“Today we commit to launch a New Alliance for Food Security and Nutrition to accelerate the flow of private capital to African agriculture, take to scale new technologies and other innovations that can increase sustainable agricultural productivity, and reduce the risk borne by vulnerable economies and communities. This New Alliance will lift 50 million people out of poverty over the next decade,” the G-8 said in a statement on Saturday.
I’ve learnt to take ANYTHING coming out of a G-8 summit with a huge dollop of salt. Remember the 2005 G-8 Summit in Gleneagles, Scotland? The United States, Canada, Italy, France, the United Kingdom, Germany, Japan and Russia promised us, Africans, to provide an extra $25bn a year for Africa as part of a $50bn increase in financial assistance by 2010. Well, unsurprisingly, the extra $25 billion hasn’t been realised and neither has the additional $50 billion.
Honestly, I am not surprised by the huge shortfalls. It’s been a rough couple of years for the G-8 with the American economy floundering and the European Union in the gripes of crisis, and with this new declaration these nations are finally coming to terms with the fact that they actually can’t do much about African poverty. If you look at the wording of the above statement, you will see that the ‘New Alliance’ (whatever that is) will ‘accelerate the flow of private capital’ into the African agricultural sector. In less flowery language, the G-8 is promising to simply point their private companies towards Africa’s shores and say “GO”! To this I say, if these private companies haven’t jumped on the Africa bandwagon I doubt that this Alliance will make them do so. The ones that want to be here are already here.
I was amused by the invitation the leaders of Benin, Ethiopia, Ghana and Tanzania received to attend the G-8 meeting on food security. Not because I have a problem with the G-8’s overall choice of invitees, but rather because I disagree with the premise of the invitations. Africa isn’t a single country, despite what a lot of people in the West think, and the issues that these four nations face in order to ensure food security aren’t necessarily the ones the rest of the fifty states grapple with.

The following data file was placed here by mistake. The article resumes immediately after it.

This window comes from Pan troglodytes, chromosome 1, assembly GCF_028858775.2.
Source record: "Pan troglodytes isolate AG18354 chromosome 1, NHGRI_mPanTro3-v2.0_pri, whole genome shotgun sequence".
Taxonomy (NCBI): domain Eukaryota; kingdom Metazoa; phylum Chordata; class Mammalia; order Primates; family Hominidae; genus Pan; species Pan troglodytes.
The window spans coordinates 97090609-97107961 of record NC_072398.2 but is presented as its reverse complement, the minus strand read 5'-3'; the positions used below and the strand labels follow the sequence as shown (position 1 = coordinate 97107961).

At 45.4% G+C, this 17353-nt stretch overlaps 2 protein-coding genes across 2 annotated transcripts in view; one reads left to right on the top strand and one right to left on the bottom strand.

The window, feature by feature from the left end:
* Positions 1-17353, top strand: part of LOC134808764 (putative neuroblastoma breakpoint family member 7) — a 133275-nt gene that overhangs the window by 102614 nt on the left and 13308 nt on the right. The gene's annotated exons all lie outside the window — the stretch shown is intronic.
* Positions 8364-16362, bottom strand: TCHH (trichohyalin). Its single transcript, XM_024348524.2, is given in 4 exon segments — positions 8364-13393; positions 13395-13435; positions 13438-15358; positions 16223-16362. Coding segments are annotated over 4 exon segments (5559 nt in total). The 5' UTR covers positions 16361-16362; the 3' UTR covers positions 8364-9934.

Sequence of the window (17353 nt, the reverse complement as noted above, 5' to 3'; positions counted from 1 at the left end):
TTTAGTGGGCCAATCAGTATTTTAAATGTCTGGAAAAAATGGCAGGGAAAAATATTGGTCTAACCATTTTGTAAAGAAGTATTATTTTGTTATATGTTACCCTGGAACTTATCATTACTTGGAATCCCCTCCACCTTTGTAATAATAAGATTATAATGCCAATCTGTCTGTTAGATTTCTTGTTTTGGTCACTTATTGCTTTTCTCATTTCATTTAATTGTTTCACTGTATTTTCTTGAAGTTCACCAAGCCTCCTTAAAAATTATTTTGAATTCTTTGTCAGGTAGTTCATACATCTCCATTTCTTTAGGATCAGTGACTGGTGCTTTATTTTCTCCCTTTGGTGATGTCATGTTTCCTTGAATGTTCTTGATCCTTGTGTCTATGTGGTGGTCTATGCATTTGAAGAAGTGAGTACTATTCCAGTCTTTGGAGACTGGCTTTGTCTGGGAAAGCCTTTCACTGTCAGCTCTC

Honestly, in my basic knowledge of food security, I don’t think that lack of Western agricultural investment is the reason that our children either die of hunger or suffer stunted growth. The issues are closer to home and immune to a magical ‘silver bullet’ from the West.
First of all, let’s acknowledge that each and every country has its own challenges. For example, while Rwanda has had to deal with horrible topography (for agriculture at least, not, say, tourism), exhausted soils and a population density second to none in Africa, you cannot tell me that Nigeria faces the same issue. Rwanda has had to look at local solutions and they have worked. Rwanda has been food secure for years now and what is particularly impressive is that that happened while all around us, mayhem prevailed.
So, what is the lesson that Rwanda can share with the rest of the continent? The lesson is that the solutions for problems must come from within, not without. One doesn’t need a huge surge of dollars to feed the mouths of our children. All you need is some stability, focus, the involvement of the entire citizenry and basic scientific knowhow. I know that putting these factors in play is easier said than done, but we don’t have much choice. Our salvation won’t come from Washington DC; it will come from Blantyre, Libreville, N’Djamena and Ouagadougou. And Kigali, of course.